- Are specifically the other students’ bullies and adore intimidating the other students
- Does not adhere to or even care about any classroom rules.
- They are usually unable to make use of social rules while getting to other individuals’ personal space or even belongings.
- Mostly speaks out irrelevant information without caring out the consequences.
If a student exhibits one of the characteristics outlined above, they should be assumed to be affected by EBD (Hallahan, Kauffman & Pullen, 2009). It is, therefore, necessary to refer such a student to a professional psychologist who is in the better position of providing the right diagnosis to the victim based on behavior documentation, checklists along with observations.
It is essential to formulate teaching strategies, which are based on altering the affected student’s behavior. The system is mostly focused on discouraging the unbecoming behavior along with advocating for the desired behavior through the giving out of rewards.
Moreover, a behavior modification plan has turned out as the most effective tool, which can be used in assisting the student in comprehending the main behavior expectations, as well as track their progress (Gargiulo, 2012). Besides, the observed behavior baseline should be created. Also, a close examination of the information featured within the baseline should be accompanied by the evaluation of the observations made along with what is already documented.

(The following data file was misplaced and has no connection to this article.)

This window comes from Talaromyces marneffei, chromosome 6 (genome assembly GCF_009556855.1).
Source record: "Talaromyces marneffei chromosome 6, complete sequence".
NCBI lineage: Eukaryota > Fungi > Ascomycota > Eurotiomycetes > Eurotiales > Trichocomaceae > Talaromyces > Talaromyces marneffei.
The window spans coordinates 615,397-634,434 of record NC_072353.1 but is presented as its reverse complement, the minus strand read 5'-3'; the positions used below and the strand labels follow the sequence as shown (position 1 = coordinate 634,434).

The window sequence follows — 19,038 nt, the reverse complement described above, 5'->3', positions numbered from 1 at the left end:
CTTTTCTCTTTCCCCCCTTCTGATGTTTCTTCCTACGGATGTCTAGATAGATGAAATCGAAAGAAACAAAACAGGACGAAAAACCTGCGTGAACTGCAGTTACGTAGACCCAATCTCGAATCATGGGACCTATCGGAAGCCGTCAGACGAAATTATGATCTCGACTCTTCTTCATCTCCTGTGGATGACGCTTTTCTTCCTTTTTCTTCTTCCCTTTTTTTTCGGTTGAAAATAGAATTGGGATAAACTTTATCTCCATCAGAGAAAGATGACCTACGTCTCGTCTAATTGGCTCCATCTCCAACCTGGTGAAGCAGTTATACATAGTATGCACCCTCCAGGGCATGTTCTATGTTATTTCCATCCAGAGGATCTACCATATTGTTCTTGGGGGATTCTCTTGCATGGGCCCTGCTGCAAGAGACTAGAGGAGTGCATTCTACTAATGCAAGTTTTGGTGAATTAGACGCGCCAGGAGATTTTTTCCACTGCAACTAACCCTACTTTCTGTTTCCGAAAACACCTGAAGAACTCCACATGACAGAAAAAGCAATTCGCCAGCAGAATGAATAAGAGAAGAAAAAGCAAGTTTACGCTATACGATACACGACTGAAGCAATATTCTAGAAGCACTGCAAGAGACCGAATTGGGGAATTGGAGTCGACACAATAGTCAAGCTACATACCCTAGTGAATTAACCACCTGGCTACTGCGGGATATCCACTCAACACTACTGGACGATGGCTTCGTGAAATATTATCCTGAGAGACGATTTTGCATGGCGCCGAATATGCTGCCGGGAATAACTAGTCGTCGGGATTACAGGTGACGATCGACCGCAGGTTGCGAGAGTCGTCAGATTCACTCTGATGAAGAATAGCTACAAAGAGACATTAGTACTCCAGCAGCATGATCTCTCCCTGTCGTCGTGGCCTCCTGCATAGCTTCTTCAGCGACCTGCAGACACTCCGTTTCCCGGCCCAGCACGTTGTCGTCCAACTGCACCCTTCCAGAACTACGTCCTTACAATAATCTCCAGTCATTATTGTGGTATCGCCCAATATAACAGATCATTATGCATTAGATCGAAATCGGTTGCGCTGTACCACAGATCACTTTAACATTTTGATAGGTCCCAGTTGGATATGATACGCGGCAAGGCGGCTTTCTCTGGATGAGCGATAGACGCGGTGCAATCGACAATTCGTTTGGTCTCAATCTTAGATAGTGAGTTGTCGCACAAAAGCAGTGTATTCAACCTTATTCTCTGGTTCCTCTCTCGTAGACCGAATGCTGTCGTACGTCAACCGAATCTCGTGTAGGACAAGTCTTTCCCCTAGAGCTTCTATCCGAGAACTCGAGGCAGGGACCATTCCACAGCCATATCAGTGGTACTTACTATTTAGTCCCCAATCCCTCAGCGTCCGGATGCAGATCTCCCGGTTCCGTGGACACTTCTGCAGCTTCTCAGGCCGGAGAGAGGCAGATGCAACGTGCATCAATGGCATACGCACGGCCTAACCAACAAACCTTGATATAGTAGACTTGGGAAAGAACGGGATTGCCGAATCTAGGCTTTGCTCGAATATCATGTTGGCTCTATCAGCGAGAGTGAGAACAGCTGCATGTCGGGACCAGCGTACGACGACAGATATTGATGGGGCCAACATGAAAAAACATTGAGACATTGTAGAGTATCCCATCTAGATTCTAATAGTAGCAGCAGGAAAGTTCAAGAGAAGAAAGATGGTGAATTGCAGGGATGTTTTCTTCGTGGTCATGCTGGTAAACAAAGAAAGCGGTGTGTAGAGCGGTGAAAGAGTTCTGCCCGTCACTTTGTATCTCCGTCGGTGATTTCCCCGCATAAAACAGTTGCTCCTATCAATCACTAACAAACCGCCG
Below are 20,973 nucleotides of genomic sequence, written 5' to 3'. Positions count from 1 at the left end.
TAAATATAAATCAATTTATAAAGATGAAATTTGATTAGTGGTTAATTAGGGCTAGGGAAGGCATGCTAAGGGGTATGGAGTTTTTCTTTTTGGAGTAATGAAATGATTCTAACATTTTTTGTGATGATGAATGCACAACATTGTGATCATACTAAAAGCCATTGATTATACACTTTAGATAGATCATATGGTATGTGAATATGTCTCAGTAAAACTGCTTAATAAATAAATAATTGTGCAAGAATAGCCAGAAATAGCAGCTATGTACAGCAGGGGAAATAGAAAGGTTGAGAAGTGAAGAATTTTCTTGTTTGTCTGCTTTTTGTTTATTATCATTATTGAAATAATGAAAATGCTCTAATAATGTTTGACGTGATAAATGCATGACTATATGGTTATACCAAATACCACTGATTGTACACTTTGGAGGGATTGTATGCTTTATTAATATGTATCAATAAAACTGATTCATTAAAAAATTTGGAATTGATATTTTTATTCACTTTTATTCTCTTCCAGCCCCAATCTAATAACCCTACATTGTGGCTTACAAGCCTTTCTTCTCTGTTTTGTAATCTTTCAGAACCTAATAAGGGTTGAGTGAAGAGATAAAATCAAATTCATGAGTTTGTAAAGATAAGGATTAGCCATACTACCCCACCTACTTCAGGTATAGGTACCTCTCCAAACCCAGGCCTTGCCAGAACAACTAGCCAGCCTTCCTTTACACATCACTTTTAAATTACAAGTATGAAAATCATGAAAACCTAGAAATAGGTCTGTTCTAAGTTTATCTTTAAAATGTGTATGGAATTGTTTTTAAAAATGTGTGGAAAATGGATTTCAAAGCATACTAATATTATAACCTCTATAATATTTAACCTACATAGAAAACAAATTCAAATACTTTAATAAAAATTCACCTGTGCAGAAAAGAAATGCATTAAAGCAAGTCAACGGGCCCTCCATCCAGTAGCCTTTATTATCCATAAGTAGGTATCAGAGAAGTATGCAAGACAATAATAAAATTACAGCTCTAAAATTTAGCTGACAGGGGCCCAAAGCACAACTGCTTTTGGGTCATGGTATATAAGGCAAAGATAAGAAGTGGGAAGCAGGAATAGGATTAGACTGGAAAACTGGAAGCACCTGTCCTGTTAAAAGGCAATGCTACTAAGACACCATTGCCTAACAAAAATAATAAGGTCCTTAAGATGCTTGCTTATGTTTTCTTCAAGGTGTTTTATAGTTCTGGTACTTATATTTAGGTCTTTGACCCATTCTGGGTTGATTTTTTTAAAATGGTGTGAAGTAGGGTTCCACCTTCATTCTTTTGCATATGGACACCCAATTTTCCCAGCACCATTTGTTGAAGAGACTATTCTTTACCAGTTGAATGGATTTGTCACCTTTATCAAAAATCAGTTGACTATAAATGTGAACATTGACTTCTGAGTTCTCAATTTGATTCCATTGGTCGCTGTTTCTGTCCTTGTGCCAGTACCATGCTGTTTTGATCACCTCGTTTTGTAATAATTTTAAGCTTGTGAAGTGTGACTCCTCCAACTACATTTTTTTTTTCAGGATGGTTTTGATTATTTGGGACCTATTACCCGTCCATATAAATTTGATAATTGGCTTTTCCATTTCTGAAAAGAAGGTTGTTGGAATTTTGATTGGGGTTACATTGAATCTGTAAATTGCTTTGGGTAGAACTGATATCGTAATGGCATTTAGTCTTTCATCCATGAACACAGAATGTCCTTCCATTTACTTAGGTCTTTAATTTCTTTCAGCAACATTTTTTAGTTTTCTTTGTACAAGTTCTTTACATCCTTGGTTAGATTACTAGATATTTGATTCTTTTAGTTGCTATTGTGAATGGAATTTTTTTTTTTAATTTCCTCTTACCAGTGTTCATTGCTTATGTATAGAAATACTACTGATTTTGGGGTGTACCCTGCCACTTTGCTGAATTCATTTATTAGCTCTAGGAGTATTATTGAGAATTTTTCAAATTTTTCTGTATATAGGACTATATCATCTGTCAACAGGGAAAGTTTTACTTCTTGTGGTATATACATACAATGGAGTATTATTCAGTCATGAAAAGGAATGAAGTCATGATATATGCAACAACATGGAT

Moreover, there should be a well-formulated plan specifying the long, as well as the short-term goals of the affected student. These plans are the ones, which should specify the appropriate reward system to be applied for a certain student (Bambara, Fogt & Kern, 2002). The plan’s effectiveness should be examined from time to time to properly monitor the behavior change pattern. If the desired outcome is taking longer than expected to be realized, it is essential to make various modifications within the plan to obtain better results.
Bambara, L, Fogt, J., & Kern, L. (2002). Class-wide curricular modifications to improve the behavior of students with emotional or behavior disorders. Behavioral Disorders, 27(4), 317-326.
Forness, R., & Knitzer, J. (1992). A new proposed definition and terminology to replace “serious emotional disturbance” in individuals with disabilities act. School Psychology Review, 21(1), 12–20.
Gargiulo, R. M. (2012). Special Education in Contemporary Society: An Introduction to Exceptionality. Los Angeles: SAGE Publications.
Hallahan, D., Kauffman, M., & Pullen, P. (2009). Exceptional learners: Introduction to special education. Boston: Allyn & Bacon.
Kauffman, M., & Landrum, J. (2006). Children and youth with emotional and behavioral disorders: A history of their education. Austin, TX: Pro-Ed.